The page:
Bretton Woods III

Bretton Woods III? China Begins Buying Russian Coal And Oil In Yuan 

ZeroHedge By Tyler Durden April 8, 2022 

Credit Suisse strategist Zoltan Pozsar’s stunning note last week that said the consequences of the Ukraine war are ushering in “the birth of the Bretton Woods III – a new world (monetary) order centered around commodity-based currencies in the East that will likely weaken the Eurodollar system and also contribute to inflationary forces in the west.”

The Dollar is on Shaky Ground

Fast forwarding to the punchline, Poszar wrote that if the framework he has laid out previously (and again, in his latest note) is the right framework to think about how to trade interest rates in coming years, inflation will be higher; the level of rates will be higher too; demand for commodity reserves will be higher, which will naturally replace demand for FX reserves (Treasuries and other G7 claims); Meanwhile, demand for dollars will be lower too as more trade will be done in other currencies; and as a result of this, the perennially negative cross-currency basis (the dollar premium) will naturally fade away and potentially become a positive cross-currency basis.

Translation: the dollar is on its way out as the world’s undisputed reserve currency, a consequences of events that put in motion when Putin invaded Ukraine (with the implicit blessing of China and India) and when the West decided to expel Russia from the entire western financial system.

Pozsar spoke with Bloomberg’s Joe Weisenthal and Tracy Alloway this week and recited his Bretton Woods III thesis, suggesting: 

“Instead of a Volcker moment, we got a Putin moment and we basically have war and out of this war, something will also emerge.

“Out of this, I think this ‘Bretton Woods III’ that I started to kind of develop and run with, is a world where we are, again, going to go back to commodity-backed money — where gold, once again, is going to play a big role. And not just gold, but I think all forms of commodities,” Pozsar said.

Moscow is also considering a rupee-ruble payment system for Indian oil traders, while Saudi Arabia could start pricing some of its brent in yuan for Chinese traders.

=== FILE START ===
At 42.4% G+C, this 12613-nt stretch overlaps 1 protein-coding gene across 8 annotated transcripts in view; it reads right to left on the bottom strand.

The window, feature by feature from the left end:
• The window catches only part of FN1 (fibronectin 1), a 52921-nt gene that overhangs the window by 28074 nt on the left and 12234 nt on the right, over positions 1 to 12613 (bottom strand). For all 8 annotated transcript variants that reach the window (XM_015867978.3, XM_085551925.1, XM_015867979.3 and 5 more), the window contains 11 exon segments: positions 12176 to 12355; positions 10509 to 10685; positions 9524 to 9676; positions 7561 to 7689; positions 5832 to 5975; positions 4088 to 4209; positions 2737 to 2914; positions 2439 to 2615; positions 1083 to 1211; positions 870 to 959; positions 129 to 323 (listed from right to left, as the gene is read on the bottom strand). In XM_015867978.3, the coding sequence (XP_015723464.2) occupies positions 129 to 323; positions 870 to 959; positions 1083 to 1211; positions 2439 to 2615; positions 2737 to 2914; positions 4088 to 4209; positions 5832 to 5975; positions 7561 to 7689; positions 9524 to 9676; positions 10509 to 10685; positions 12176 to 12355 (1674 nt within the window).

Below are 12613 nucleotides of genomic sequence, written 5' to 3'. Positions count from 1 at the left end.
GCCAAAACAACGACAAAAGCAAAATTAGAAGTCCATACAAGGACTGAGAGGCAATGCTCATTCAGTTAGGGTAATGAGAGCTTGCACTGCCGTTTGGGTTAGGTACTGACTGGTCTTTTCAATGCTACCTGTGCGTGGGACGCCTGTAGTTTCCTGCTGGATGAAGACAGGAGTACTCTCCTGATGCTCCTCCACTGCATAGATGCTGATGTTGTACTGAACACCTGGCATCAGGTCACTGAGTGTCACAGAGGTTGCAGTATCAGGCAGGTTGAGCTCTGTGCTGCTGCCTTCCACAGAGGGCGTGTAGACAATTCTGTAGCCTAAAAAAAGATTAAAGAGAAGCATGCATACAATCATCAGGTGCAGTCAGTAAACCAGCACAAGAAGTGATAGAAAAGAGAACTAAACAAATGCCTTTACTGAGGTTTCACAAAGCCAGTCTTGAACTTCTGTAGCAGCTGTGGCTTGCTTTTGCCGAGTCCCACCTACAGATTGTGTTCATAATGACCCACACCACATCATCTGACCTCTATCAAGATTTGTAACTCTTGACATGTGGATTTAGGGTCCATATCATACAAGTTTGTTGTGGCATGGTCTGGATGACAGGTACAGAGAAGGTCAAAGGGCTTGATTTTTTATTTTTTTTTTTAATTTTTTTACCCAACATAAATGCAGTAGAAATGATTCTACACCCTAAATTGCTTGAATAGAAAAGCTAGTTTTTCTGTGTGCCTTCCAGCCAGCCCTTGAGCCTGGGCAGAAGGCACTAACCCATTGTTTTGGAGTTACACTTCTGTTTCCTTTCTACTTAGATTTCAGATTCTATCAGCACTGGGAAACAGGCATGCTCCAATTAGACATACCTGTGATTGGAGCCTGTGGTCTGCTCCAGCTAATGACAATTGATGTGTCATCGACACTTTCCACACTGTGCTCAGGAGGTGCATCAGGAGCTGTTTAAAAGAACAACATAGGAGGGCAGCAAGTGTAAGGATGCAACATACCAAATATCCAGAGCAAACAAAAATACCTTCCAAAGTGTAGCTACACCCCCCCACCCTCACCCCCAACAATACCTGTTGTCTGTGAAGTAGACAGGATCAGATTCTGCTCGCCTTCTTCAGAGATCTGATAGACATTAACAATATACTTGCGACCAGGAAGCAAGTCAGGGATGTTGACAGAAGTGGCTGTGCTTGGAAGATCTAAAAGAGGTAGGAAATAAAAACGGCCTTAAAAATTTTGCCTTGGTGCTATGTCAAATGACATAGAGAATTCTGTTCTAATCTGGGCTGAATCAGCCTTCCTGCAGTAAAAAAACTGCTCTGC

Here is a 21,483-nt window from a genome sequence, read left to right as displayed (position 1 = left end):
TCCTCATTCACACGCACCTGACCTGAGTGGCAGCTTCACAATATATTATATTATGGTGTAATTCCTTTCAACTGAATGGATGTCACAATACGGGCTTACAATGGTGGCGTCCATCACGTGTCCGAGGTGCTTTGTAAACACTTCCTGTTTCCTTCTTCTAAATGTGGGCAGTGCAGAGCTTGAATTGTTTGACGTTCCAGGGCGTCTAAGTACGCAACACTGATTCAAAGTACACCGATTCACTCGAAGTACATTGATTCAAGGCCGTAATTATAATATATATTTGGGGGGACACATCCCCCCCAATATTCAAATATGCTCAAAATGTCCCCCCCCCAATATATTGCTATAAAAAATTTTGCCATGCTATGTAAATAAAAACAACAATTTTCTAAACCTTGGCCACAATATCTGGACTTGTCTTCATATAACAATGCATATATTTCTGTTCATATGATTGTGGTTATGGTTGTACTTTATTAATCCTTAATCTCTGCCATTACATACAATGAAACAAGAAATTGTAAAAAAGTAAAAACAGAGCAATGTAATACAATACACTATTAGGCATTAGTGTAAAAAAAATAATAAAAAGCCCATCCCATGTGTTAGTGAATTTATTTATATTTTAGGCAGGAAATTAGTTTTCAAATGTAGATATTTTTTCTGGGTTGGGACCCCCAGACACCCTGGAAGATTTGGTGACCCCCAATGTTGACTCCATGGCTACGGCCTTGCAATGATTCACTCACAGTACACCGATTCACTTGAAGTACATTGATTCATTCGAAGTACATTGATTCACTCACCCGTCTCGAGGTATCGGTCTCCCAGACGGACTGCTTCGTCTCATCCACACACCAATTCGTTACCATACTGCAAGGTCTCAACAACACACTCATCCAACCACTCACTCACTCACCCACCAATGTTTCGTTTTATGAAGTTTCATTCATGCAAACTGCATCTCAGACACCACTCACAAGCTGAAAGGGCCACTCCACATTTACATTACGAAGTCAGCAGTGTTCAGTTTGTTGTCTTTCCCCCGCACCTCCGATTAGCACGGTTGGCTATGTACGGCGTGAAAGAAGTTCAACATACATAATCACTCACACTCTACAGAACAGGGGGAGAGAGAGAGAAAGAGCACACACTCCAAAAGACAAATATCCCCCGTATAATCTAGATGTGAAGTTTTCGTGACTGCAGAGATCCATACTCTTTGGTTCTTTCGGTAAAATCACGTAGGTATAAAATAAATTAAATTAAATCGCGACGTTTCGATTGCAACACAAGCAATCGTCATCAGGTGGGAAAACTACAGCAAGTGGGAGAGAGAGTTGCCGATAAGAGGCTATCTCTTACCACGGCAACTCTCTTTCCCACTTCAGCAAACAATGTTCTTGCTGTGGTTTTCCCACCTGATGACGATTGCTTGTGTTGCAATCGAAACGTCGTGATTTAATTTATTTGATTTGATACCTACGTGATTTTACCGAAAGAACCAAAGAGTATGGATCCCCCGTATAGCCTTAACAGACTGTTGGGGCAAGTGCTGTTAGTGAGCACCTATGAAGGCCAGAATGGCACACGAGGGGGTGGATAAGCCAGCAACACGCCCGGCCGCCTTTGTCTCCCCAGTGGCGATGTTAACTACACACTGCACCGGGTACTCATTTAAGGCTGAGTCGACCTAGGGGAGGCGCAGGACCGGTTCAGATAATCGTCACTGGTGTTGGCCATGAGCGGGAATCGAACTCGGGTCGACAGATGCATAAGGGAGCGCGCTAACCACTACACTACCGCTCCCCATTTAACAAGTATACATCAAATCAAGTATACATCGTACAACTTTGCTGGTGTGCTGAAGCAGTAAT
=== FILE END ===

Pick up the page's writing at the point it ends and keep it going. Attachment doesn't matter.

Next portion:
“The oil market, and by extension the entire global commodities market, is the insurance policy of the status of the dollar as reserve currency,” said economist Gal Luft, co-director of the Washington-based Institute for the Analysis of Global Security who co-wrote a book about de-dollarization.

“If that block is taken out of the wall, the wall will begin to collapse.”

China ranks as the biggest foreign holder of US debt. If it continues to divest itself of dollars, who will pick up the slack? The Federal Reserve has been buying Treasuries hand over fist for the last two years, keeping its big fat thumb on the bond market. But it’s tapering purchases and supposedly planning on shrinking its balance sheet. If global demand for Treasuries drop precipitously — and it would in a world without the petrodollar — the US government would either have to drastically cut spending or the Fed would have to continue printing money to monetize the debt.

The US Dollar Hegemony to End Soon

Even if this is nothing but talk, it underscores the fact that the dollar is on shaky ground.

A background to Bretton Woods I & II by Forbes / Dan Runkevicius / Mar 10, 2022

Pozsar argues Bretton Woods II crumbled when the G7 countries seized Russia’s foreign exchange reserves. Keeping money inside financial institutions like the IMF was considered risk free. That is clearly no longer the case.

Similarly, Bretton Woods I collapsed when Nixon took the US of the gold standard back in 1971 when dollars were convertible to gold at a fixed exchange rate of $35 an ounce. This led to Bretton Woods II, backed by “inside money” or the dollar, which itself is not linked to gold or any other commodity.

Amos 5:16 Therefore the LORD, the God of hosts, the LORD saith thus: “Wailing shall be in all streets, and they shall say in all the highways, ‘Alas! Alas!’ And they shall call the husbandman to mourning, and such as are skillful in lamentation to wailing.

17 And in all vineyards shall be wailing, for I will pass through thee,” saith the LORD.

18 Woe unto you that desire the day of the LORD! To what end is it for you? The day of the LORD is darkness, and not light:

19 as if a man fled from a lion, and a bear met him; or went into the house and leaned his hand on the wall, and a serpent bit him.

20 Shall not the day of the LORD be darkness, and not light? Even very dark, and no brightness in it? Amos 5:16-20

~ by Joel Huan on April 9, 2022.

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